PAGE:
The going rent for a one-bedroom apartment in San Francisco is about $2,500 a month. That’s the same amount the city pays to use eight miles of Hetch Hetchy Valley in Yosemite National Park as a reservoir.
The $30,000 annual fee was set by federal law in 1913 and has not been changed since. But now, as the federal government struggles with budget problems, a Central Valley congressman is pushing to increase the city’s Hetch Hetchy rent by a thousandfold, to $34 million a year.
Rep. Devin Nunes, a Republican from Tulare, said the current low rent amounts to a federal subsidy for San Francisco’s water and electricity supply and is unfair to farmers in his heavily agricultural district, whose water supply is diminished. He proposed to Congress’ Joint Select Committee on Deficit Reduction that the city be made to pay a fee comparable to what the government sought to charge Southern California Edison to operate a reservoir in Sequoia and Kings Canyon National Parks.
The extra money would be a drip in the country’s deep financial hole, but it would drive up the city’s municipal power costs and reverberate through the water bills of 2.5 million Bay Area residents.
The fee was established by the Raker Act, which was supported by influential San Francisco civic leaders but opposed by early environmentalists. It permitted San Francisco to build O’Shaughnessy Dam and lock in cheap hydroelectricity and water supplies.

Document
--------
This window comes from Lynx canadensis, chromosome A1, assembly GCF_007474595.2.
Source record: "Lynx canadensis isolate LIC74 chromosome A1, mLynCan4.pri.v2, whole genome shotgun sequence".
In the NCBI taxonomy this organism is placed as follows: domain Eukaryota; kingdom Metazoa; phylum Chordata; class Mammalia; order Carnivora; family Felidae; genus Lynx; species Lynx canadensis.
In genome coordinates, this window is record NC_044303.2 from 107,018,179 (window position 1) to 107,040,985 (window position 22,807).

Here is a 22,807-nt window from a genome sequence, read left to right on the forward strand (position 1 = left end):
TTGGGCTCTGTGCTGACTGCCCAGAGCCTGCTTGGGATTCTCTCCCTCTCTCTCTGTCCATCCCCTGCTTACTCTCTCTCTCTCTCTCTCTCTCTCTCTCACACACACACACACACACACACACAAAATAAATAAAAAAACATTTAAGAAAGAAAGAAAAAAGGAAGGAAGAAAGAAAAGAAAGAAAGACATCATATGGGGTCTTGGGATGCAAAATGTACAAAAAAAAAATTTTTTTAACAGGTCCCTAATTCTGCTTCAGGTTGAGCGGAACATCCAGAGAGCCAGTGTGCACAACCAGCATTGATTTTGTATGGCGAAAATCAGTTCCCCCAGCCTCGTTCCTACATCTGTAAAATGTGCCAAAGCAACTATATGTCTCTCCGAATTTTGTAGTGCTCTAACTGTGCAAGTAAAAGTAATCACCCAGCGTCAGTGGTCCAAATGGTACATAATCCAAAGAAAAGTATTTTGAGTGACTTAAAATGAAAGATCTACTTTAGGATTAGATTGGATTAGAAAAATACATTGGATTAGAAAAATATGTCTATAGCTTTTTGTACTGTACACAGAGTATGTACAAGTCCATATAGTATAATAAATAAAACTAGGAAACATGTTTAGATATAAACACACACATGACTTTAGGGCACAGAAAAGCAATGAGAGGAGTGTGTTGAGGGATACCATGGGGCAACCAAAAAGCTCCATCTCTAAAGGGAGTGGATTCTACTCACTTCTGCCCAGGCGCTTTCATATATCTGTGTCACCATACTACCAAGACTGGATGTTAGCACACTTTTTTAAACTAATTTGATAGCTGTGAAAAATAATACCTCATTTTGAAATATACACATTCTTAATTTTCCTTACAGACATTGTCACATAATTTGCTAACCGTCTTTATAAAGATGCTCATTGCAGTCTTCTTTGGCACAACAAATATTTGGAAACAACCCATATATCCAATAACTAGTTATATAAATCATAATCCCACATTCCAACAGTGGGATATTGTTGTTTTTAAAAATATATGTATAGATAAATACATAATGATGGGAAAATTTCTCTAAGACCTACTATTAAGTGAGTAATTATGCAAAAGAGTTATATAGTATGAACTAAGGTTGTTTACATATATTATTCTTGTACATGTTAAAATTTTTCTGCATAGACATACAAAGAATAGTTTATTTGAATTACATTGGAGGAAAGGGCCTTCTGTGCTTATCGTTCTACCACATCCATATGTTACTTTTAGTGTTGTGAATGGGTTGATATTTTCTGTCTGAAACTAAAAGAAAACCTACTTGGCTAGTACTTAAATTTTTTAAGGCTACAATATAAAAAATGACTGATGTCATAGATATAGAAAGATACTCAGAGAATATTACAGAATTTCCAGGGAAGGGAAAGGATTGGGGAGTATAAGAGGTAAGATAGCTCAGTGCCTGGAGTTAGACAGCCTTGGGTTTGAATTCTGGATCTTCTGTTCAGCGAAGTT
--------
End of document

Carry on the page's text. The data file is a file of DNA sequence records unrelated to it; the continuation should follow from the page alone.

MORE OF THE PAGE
The Raker Act “made some people within the city enormously wealthy,” said Gray Brechin, a visiting scholar in the Department of Geography at the University of California, Berkeley. “Arid land without water is virtually worthless.”
The city agency that operates the Hetch Hetchy Reservoir, the San Francisco Public Utilities Commission, defended the unchanged $30,000 annual fee, noting that the agency also pays $5 million a year to reimburse the federal government for security, trail maintenance, water monitoring and other services around the reservoir.
“We get value out of it and the National Park Service gets value out of it,” said Michael Carlin, the agency’s deputy general manager.
But Nunes said San Francisco Congressional leaders have backed legislation that diverted water away from farmers in his parched district by restricting the amount they can draw from the San Joaquin River. “Meanwhile, they’re taking water from the exact same area, piping it and then not paying anything for it,” Nunes said. “I believe that the Congress will continue to address this, especially as extreme liberals from San Francisco try to take other people’s water away.” Republicans attempted to increase the rent on Hetch Hetchy in 1995 and 2005, but failed under pressure from Bay Area Democrats.
Meanwhile, Rep. Dan Lungren, a Republican from Gold River, said he wanted an investigation into whether San Francisco’s use of the water violates the Raker Act by taking more water than he says it needs. He is also seeking a study of the feasibility of draining the reservoir and restoring the meadows on the valley floor, a move supported by many environmentalists.
This article also appears in the Bay Area edition of The New York Times.